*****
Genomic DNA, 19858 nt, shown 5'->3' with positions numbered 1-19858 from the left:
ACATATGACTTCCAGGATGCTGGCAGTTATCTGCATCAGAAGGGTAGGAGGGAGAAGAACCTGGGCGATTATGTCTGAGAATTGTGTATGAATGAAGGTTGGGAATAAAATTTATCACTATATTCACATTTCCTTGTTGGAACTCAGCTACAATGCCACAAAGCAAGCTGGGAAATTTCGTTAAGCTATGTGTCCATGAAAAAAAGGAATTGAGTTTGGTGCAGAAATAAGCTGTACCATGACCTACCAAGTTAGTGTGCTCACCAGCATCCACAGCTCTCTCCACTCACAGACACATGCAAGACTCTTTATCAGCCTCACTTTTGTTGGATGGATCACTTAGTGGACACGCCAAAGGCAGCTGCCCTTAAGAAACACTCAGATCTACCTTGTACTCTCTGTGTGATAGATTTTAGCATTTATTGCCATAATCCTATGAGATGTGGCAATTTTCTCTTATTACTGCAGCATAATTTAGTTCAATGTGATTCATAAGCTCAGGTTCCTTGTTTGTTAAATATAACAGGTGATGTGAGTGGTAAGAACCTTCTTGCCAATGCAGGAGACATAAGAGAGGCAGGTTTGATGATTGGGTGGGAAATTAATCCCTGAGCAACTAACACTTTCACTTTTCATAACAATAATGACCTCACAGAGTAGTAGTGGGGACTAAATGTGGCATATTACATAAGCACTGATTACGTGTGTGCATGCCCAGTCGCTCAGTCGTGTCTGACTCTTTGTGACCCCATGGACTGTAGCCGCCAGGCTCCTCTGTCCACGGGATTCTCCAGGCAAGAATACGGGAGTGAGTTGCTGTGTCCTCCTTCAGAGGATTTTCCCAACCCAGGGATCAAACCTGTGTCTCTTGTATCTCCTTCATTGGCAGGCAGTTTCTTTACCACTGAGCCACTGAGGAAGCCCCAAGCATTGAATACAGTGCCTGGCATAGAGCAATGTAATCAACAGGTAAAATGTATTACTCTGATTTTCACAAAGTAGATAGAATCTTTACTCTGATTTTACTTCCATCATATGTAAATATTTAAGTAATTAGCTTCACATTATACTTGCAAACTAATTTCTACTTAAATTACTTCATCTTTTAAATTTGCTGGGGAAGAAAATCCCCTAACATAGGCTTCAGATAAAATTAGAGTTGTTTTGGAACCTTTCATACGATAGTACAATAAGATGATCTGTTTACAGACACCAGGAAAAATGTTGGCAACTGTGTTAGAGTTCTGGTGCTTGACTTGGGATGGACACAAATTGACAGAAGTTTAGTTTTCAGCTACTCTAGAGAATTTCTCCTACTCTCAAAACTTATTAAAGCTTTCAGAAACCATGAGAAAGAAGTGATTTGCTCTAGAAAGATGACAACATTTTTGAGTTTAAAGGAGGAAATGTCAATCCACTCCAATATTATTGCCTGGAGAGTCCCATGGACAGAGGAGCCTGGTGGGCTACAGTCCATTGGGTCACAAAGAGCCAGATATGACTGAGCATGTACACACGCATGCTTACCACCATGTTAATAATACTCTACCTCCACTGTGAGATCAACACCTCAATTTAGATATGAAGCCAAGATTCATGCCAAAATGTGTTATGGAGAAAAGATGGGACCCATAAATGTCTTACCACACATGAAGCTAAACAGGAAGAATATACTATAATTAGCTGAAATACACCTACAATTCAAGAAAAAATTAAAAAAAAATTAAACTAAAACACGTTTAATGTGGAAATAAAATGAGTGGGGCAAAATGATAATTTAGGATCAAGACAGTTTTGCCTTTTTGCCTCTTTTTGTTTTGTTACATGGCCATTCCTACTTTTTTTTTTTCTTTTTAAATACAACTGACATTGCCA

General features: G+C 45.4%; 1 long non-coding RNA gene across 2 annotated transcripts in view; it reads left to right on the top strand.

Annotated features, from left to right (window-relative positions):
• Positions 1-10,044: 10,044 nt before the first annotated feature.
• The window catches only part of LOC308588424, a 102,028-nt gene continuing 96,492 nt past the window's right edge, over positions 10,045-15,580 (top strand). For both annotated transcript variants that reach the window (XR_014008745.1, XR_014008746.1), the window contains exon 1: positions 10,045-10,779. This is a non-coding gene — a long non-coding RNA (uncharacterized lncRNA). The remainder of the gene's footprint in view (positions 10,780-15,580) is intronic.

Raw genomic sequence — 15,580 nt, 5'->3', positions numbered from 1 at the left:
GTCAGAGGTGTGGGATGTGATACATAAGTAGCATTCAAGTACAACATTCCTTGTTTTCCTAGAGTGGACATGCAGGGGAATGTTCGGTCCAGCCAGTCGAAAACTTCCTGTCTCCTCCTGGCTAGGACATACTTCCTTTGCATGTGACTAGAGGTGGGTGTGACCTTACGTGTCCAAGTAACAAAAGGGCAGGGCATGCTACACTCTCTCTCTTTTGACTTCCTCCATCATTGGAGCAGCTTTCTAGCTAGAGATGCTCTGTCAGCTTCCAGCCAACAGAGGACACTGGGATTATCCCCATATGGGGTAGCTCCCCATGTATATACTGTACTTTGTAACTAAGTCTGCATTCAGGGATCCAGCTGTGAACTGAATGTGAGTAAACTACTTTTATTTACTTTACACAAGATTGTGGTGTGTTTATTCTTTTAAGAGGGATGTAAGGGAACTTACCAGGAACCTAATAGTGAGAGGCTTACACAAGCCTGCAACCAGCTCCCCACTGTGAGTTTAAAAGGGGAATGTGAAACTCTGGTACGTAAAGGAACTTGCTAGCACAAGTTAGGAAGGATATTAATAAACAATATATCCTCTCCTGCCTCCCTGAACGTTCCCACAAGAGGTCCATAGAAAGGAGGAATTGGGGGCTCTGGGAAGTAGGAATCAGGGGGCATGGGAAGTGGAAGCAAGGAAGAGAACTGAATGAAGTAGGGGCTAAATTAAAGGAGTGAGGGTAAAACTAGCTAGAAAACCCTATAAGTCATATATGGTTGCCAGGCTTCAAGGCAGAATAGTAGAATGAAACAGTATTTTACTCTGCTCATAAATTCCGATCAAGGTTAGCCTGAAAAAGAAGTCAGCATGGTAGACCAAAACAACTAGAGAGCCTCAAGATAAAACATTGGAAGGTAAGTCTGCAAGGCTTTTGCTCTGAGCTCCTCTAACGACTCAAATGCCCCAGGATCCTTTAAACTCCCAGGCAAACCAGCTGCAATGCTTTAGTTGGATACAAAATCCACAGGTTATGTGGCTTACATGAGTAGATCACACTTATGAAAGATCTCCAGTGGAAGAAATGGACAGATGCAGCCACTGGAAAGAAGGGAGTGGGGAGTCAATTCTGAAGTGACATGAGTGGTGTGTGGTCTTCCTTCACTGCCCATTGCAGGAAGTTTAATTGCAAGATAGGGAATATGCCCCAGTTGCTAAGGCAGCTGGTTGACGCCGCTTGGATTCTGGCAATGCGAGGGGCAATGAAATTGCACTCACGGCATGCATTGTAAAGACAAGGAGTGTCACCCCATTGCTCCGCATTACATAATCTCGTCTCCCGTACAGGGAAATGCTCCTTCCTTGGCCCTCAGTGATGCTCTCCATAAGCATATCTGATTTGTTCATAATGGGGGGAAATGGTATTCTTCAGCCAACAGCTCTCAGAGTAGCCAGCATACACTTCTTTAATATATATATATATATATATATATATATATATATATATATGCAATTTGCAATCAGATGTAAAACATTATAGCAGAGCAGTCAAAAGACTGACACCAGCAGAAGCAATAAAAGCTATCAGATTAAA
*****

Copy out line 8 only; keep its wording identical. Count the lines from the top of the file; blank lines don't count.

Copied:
GTCAGAGGTGTGGGATGTGATACATAAGTAGCATTCAAGTACAACATTCCTTGTTTTCCTAGAGTGGACATGCAGGGGAATGTTCGGTCCAGCCAGTCGAAAACTTCCTGTCTCCTCCTGGCTAGGACATACTTCCTTTGCATGTGACTAGAGGTGGGTGTGACCTTACGTGTCCAAGTAACAAAAGGGCAGGGCATGCTACACTCTCTCTCTTTTGACTTCCTCCATCATTGGAGCAGCTTTCTAGCTAGAGATGCTCTGTCAGCTTCCAGCCAACAGAGGACACTGGGATTATCCCCATATGGGGTAGCTCCCCATGTATATACTGTACTTTGTAACTAAGTCTGCATTCAGGGATCCAGCTGTGAACTGAATGTGAGTAAACTACTTTTATTTACTTTACACAAGATTGTGGTGTGTTTATTCTTTTAAGAGGGATGTAAGGGAACTTACCAGGAACCTAATAGTGAGAGGCTTACACAAGCCTGCAACCAGCTCCCCACTGTGAGTTTAAAAGGGGAATGTGAAACTCTGGTACGTAAAGGAACTTGCTAGCACAAGTTAGGAAGGATATTAATAAACAATATATCCTCTCCTGCCTCCCTGAACGTTCCCACAAGAGGTCCATAGAAAGGAGGAATTGGGGGCTCTGGGAAGTAGGAATCAGGGGGCATGGGAAGTGGAAGCAAGGAAGAGAACTGAATGAAGTAGGGGCTAAATTAAAGGAGTGAGGGTAAAACTAGCTAGAAAACCCTATAAGTCATATATGGTTGCCAGGCTTCAAGGCAGAATAGTAGAATGAAACAGTATTTTACTCTGCTCATAAATTCCGATCAAGGTTAGCCTGAAAAAGAAGTCAGCATGGTAGACCAAAACAACTAGAGAGCCTCAAGATAAAACATTGGAAGGTAAGTCTGCAAGGCTTTTGCTCTGAGCTCCTCTAACGACTCAAATGCCCCAGGATCCTTTAAACTCCCAGGCAAACCAGCTGCAATGCTTTAGTTGGATACAAAATCCACAGGTTATGTGGCTTACATGAGTAGATCACACTTATGAAAGATCTCCAGTGGAAGAAATGGACAGATGCAGCCACTGGAAAGAAGGGAGTGGGGAGTCAATTCTGAAGTGACATGAGTGGTGTGTGGTCTTCCTTCACTGCCCATTGCAGGAAGTTTAATTGCAAGATAGGGAATATGCCCCAGTTGCTAAGGCAGCTGGTTGACGCCGCTTGGATTCTGGCAATGCGAGGGGCAATGAAATTGCACTCACGGCATGCATTGTAAAGACAAGGAGTGTCACCCCATTGCTCCGCATTACATAATCTCGTCTCCCGTACAGGGAAATGCTCCTTCCTTGGCCCTCAGTGATGCTCTCCATAAGCATATCTGATTTGTTCATAATGGGGGGAAATGGTATTCTTCAGCCAACAGCTCTCAGAGTAGCCAGCATACACTTCTTTAATATATATATATATATATATATATATATATATATATATATGCAATTTGCAATCAGATGTAAAACATTATAGCAGAGCAGTCAAAAGACTGACACCAGCAGAAGCAATAAAAGCTATCAGATTAAA